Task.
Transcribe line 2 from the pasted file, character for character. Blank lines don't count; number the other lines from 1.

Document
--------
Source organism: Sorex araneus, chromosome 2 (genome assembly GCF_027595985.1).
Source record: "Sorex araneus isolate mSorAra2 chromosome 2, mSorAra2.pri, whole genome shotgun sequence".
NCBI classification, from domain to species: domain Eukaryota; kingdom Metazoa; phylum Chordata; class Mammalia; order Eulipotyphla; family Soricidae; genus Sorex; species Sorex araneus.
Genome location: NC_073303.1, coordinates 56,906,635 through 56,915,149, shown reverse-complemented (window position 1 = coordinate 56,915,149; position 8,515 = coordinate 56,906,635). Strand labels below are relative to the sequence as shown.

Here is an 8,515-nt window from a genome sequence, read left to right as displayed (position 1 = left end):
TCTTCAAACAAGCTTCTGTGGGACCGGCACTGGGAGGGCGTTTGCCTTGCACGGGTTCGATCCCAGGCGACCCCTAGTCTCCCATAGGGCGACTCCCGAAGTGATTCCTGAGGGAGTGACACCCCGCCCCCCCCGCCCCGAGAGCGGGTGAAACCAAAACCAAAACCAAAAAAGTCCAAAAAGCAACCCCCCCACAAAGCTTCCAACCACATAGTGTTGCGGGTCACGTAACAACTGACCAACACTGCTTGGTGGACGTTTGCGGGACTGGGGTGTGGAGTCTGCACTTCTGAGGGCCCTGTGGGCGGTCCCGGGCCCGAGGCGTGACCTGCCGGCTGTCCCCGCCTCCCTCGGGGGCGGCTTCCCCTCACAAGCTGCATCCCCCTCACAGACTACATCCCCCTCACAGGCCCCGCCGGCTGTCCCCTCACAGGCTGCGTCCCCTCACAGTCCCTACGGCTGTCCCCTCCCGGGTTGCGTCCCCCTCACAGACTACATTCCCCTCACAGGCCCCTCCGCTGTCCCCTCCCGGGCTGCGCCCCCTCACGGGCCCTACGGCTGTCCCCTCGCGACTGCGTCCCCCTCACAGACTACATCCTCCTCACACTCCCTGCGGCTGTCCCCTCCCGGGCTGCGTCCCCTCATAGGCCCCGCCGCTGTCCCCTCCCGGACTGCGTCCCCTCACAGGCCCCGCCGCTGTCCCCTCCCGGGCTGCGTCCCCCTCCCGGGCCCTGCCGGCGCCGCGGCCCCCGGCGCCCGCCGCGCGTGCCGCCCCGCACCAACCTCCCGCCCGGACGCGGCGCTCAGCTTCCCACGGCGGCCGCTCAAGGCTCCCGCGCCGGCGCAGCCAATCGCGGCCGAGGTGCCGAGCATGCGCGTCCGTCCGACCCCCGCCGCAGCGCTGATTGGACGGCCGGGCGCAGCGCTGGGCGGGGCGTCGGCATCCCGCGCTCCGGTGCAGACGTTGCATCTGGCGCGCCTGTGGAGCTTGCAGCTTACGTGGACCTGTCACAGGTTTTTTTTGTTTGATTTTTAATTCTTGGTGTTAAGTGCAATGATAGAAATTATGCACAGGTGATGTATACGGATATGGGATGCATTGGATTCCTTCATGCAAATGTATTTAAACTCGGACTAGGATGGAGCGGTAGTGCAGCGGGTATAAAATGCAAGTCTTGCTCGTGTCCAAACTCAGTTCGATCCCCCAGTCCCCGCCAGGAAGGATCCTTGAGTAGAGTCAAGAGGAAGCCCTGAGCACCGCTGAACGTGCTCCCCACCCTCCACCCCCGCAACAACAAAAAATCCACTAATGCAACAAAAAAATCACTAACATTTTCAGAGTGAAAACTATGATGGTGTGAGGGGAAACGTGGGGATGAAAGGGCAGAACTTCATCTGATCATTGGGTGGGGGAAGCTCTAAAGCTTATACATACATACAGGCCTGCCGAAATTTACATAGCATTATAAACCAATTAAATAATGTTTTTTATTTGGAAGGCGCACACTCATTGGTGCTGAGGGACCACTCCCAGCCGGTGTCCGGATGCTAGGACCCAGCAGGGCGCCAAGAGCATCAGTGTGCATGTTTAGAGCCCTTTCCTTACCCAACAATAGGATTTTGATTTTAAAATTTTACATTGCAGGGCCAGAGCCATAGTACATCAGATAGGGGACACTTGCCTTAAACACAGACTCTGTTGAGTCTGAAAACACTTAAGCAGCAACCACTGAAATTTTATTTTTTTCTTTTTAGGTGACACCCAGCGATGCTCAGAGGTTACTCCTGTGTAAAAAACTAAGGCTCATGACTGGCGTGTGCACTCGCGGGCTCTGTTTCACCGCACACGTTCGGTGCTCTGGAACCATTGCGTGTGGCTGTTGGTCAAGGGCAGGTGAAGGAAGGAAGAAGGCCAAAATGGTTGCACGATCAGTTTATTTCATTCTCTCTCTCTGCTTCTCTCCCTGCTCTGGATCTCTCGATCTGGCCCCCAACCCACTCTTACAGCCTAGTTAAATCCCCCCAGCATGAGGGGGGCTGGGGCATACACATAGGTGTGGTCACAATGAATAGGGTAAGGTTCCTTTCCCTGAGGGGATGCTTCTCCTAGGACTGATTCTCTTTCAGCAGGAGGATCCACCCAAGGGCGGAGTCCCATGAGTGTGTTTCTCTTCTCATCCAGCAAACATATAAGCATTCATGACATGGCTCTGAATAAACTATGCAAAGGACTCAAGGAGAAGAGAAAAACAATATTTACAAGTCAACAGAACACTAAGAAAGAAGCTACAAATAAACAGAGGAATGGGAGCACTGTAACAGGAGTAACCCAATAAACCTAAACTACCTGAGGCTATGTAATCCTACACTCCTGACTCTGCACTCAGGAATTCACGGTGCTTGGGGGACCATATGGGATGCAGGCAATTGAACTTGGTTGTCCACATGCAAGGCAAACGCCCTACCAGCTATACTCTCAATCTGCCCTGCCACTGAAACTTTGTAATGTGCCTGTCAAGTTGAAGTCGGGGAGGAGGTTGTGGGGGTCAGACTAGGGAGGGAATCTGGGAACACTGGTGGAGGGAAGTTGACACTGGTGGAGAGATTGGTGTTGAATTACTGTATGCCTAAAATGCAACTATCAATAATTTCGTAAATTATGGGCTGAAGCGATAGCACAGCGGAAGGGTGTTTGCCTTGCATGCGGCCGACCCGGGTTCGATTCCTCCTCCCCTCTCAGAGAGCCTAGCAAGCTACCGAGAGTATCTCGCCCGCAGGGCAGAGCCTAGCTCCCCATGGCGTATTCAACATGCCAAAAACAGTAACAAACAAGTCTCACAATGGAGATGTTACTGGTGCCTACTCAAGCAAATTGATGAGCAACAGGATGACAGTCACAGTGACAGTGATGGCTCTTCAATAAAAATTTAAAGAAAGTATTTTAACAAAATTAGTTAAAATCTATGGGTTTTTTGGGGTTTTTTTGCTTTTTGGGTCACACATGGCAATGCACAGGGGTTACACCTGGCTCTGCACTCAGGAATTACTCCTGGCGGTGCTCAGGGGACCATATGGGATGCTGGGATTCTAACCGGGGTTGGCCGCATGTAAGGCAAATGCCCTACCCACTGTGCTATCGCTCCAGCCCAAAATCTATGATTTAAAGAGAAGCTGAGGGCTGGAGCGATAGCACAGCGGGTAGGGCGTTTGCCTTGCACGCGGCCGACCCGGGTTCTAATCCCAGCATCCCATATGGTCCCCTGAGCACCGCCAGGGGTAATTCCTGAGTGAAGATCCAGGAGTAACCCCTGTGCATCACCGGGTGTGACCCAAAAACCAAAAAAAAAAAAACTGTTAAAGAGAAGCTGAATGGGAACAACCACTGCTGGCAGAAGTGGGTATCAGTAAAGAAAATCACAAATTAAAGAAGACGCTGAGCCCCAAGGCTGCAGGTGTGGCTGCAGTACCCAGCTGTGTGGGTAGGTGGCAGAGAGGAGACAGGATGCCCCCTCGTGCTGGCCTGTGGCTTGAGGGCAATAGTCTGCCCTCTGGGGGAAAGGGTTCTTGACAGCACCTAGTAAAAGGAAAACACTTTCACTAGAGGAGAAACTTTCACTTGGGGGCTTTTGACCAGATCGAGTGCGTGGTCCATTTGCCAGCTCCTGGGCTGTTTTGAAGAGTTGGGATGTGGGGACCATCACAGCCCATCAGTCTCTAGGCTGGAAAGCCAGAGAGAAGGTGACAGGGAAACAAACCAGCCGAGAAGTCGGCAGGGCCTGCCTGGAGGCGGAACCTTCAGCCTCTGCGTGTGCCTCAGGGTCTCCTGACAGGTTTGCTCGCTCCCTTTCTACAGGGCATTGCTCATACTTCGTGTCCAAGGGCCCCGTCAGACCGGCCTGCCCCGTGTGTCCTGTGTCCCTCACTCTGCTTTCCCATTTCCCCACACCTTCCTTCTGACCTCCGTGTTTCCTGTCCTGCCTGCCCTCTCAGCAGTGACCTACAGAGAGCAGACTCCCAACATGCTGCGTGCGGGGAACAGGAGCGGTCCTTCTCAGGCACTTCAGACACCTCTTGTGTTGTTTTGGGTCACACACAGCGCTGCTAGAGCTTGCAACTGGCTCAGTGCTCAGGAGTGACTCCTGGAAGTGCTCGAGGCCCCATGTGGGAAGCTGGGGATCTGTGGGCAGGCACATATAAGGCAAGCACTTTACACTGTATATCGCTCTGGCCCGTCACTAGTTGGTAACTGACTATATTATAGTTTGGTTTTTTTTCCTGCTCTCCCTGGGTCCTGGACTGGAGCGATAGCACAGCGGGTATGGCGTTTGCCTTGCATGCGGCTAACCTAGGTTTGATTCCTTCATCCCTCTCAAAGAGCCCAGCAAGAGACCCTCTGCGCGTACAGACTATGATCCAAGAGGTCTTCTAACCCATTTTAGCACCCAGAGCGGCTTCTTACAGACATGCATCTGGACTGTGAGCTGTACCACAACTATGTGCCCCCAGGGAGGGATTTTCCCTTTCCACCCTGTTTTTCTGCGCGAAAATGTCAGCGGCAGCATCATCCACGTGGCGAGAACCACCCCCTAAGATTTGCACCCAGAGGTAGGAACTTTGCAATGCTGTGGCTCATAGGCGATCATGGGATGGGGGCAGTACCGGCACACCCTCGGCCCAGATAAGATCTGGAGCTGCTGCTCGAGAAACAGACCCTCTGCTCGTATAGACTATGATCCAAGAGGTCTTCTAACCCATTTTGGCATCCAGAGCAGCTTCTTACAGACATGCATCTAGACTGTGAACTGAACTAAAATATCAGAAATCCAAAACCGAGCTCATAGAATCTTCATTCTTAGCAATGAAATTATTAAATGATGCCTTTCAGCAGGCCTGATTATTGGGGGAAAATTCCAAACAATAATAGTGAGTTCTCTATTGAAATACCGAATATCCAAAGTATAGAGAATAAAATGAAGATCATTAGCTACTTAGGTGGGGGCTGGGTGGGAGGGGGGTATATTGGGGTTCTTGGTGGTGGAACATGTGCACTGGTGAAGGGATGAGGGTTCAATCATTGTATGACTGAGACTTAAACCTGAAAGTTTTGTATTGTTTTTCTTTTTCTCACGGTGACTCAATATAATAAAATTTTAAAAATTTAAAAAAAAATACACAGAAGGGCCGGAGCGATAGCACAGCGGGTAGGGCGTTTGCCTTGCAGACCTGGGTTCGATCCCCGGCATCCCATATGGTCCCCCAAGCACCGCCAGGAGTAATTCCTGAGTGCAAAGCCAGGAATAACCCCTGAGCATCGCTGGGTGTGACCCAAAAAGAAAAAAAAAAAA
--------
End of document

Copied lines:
Source record: "Sorex araneus isolate mSorAra2 chromosome 2, mSorAra2.pri, whole genome shotgun sequence".